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Grapevine leafroll virus, able to spread through vineyards from infected propagation material, vectors, human activity, and root grafting, is a growing problem in Washington State.

Several years ago, based on a statewide survey, industry experts estimated that 10 percent of the state’s wine grape acreage was infected. Today, anecdotal evidence suggests the disease is more widespread than previously estimated, says a Washington State University virologist.

Dr. Naidu Rayapati, WSU grape virologist, believes that leafroll virus is a threat to the sustainability of Washington’s wine grape industry. Left unchecked, the virus reduces the lifespan of a vineyard by delaying ripening, lowering the quality of fruit and wine, and robbing yields and profitability. Yield losses of up to 50 percent have been reported. In a study comparing healthy and infected Merlot vines growing side by side, Rayapati saw yield reductions of 30 percent, with sugars reduced by 6 percent.

Leafroll virus can’t spread in the vineyard by physical contact—one vine touching another—he emphasized. "But it does spread by vegetative propagation and by grafting infected cuttings," he said during the Washington State Grape Society meeting in November. Vectors, including mealybug and scale, can also spread the disease.

Symptoms

The virus has a wide variation of symptoms, he said, noting that red wine grape cultivars usually show coloration symptoms in leaves, with green or yellow veins and red, purple, yellow or white discoloration on the leaves between the veins. But discoloration does not occur in white wine cultivars.

"White grape varieties will show a downward rolling of the leaves, which is where the name comes from," he said. "It’s hard to find the virus just by looking at the leaf symptoms. Sometimes you’ll see typical symptoms, but not always. You have to use diagnostic tools to make sure the plant material is clean."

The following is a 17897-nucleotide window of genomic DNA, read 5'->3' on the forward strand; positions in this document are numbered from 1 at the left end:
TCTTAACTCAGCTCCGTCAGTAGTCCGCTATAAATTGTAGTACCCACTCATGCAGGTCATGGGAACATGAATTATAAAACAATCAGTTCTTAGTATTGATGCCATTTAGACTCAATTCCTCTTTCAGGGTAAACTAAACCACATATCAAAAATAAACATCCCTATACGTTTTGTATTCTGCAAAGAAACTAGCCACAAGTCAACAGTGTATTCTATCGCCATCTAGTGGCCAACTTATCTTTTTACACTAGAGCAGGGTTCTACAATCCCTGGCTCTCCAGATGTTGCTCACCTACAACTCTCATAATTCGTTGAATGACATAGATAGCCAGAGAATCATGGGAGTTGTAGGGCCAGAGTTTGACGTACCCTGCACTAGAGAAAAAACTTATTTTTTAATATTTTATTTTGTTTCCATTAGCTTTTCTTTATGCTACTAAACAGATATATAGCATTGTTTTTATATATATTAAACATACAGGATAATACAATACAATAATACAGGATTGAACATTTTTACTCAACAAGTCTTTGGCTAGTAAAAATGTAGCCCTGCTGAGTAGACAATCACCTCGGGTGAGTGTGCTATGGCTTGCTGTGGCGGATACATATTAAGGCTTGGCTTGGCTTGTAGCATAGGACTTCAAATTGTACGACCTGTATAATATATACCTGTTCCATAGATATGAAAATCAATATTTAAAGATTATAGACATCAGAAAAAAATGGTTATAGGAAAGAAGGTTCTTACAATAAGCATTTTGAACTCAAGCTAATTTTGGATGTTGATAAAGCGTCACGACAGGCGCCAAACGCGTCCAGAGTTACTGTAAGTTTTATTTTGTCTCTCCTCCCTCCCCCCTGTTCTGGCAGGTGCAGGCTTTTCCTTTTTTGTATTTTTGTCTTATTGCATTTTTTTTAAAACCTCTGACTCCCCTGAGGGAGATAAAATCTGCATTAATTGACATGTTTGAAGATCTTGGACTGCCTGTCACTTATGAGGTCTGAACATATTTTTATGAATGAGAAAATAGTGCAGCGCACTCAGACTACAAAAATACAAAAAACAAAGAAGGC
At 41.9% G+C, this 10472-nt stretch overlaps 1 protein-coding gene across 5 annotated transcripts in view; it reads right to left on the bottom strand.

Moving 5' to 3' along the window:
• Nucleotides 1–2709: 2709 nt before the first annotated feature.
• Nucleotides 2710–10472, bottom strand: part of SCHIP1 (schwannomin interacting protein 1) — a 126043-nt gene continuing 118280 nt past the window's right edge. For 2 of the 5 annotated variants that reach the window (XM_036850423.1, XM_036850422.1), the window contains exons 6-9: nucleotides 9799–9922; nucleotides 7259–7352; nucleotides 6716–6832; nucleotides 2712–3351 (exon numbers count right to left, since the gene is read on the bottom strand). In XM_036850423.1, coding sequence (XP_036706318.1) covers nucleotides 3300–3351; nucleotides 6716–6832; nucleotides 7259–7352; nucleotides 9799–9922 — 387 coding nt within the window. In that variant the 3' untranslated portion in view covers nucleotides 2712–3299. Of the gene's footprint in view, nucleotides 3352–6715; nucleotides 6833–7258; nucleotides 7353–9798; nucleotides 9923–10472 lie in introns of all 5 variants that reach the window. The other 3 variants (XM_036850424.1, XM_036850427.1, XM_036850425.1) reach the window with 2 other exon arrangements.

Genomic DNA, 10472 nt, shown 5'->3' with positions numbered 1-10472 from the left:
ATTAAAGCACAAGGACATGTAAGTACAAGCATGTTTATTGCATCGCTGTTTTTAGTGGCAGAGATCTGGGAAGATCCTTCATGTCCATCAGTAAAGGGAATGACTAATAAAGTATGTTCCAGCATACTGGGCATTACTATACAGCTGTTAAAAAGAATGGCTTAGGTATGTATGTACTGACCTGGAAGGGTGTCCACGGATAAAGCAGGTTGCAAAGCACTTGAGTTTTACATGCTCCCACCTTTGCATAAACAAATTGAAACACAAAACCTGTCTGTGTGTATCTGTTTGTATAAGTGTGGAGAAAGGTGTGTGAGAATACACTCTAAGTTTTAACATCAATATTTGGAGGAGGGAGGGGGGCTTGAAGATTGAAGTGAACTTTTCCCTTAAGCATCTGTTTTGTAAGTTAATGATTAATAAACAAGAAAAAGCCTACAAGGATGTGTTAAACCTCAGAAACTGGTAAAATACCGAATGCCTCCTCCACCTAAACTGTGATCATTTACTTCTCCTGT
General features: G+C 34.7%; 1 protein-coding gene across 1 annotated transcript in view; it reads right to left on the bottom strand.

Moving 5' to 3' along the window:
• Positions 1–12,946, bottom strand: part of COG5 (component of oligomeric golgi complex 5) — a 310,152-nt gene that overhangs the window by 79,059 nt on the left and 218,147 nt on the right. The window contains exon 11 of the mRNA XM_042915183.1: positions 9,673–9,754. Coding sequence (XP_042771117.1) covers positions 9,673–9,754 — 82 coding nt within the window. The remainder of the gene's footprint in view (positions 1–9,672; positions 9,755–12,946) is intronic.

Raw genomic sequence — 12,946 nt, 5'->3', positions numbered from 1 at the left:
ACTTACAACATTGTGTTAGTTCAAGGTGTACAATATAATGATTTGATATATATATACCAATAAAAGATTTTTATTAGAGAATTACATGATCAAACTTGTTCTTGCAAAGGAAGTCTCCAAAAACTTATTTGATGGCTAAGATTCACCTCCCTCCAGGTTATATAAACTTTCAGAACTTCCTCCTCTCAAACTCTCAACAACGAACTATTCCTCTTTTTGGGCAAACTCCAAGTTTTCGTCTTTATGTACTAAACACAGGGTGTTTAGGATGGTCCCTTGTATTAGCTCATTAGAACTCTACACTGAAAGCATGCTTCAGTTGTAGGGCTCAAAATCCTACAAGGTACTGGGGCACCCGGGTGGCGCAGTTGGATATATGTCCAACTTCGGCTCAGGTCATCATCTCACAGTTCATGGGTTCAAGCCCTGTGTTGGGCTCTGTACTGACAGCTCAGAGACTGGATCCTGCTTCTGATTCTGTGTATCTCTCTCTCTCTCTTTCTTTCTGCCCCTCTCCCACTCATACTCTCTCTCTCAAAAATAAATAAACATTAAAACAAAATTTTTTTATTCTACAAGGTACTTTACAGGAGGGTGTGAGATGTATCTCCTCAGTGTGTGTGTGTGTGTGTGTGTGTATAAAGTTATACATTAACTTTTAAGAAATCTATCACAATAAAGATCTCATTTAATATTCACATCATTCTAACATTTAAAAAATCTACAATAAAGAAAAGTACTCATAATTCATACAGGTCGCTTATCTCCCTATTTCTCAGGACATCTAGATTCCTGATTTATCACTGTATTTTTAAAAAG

The disease is also tricky to diagnose because there are many strains of the virus. Ten different strains have been identified, making grape leafroll one of the largest and most complex groups of plant viruses, according to Rayapati. Of the six grape leafroll associated virus strains that have been detected in Washington, GLRaV-3 is the most common.

Vineyards are often infected with more than one strain. WSU scientists found that 56 percent of vineyards that were part of a reconnaissance study in Washington were infected with a single strain, while 44 percent had multiple infections coming from one to three different leafroll strains.

It is important that testing looks for all strains of the disease, Rayapati stressed. "You need to test for all of the types and not just one of the most common associated strains," he said.

Infected vines often show up in a vineyard as clustering within a row, he said. The spread of the virus can occur through several means—including mealybug vectors, root grafting, pruning, hand harvesting, and mechanical harvesting—that move the vector up and down rows and into new areas.

If a new planting is located near an infected vineyard, clustering is usually noticed in the rows of the new planting that are closest to the infection. Generally, leafroll virus gains a foothold in the vineyard by first infecting vines at the end of the rows, and then moving inward.

Rayapati, who is studying the role that root grafting may play in the vineyard, found that in a greenhouse, it is possible to spread the virus from root grafting. He has seen the virus spread from an infected vine to a healthy vine in Cabernet Sauvignon and Chardonnay sharing the same pot. "But does this happen under normal conditions?" he asked. "It is possible, but we don’t really have definitive answers."

Concord vineyards could also play a part in the spread of the virus. Rayapati reports that they found GLRaV-2 and 3 in a Concord vineyard that did not show typical leafroll symptoms. "We don’t have extensive data that shows that there is spread from Concord to wine grapes," he said. But they did find several vines in a wine grape vineyard that tested positive for leafroll that were near an infected Concord planting.

"The location of the infected wine grapevines is probably suggesting that the disease might be coming from the Concords," he said, adding that mealybug could be involved in the spread.

Removal of infected vines is the only treatment for leafroll disease. Using virus-free plant material is the best prevention, he said, adding that growers need to know which virus and strains have been tested for, when planting or grafting.

"Leafroll disease is not a simple problem," he said. "It has complex symptoms and is a complex virus. Though we have detected only six of the ten strains in Washington, it’s possible that we have all ten here. We have only a few answers, but we have many questions."